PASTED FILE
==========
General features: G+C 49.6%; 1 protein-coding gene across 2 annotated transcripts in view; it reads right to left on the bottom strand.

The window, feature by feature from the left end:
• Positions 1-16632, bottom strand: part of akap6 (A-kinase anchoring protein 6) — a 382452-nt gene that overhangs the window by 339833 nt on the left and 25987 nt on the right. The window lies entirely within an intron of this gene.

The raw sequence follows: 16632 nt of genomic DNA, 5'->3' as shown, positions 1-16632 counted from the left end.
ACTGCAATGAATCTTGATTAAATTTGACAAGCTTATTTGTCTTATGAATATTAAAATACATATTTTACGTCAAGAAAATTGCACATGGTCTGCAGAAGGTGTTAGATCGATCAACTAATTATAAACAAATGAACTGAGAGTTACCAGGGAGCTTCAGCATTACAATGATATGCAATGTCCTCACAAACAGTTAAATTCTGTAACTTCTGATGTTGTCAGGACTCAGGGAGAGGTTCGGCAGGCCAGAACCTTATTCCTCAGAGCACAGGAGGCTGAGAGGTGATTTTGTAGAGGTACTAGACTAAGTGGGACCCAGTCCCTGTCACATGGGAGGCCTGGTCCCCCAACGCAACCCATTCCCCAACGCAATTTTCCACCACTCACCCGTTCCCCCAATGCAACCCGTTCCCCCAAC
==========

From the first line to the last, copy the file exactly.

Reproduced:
General features: G+C 49.6%; 1 protein-coding gene across 2 annotated transcripts in view; it reads right to left on the bottom strand.

The window, feature by feature from the left end:
• Positions 1-16632, bottom strand: part of akap6 (A-kinase anchoring protein 6) — a 382452-nt gene that overhangs the window by 339833 nt on the left and 25987 nt on the right. The window lies entirely within an intron of this gene.

The raw sequence follows: 16632 nt of genomic DNA, 5'->3' as shown, positions 1-16632 counted from the left end.
ACTGCAATGAATCTTGATTAAATTTGACAAGCTTATTTGTCTTATGAATATTAAAATACATATTTTACGTCAAGAAAATTGCACATGGTCTGCAGAAGGTGTTAGATCGATCAACTAATTATAAACAAATGAACTGAGAGTTACCAGGGAGCTTCAGCATTACAATGATATGCAATGTCCTCACAAACAGTTAAATTCTGTAACTTCTGATGTTGTCAGGACTCAGGGAGAGGTTCGGCAGGCCAGAACCTTATTCCTCAGAGCACAGGAGGCTGAGAGGTGATTTTGTAGAGGTACTAGACTAAGTGGGACCCAGTCCCTGTCACATGGGAGGCCTGGTCCCCCAACGCAACCCATTCCCCAACGCAATTTTCCACCACTCACCCGTTCCCCCAATGCAACCCGTTCCCCCAAC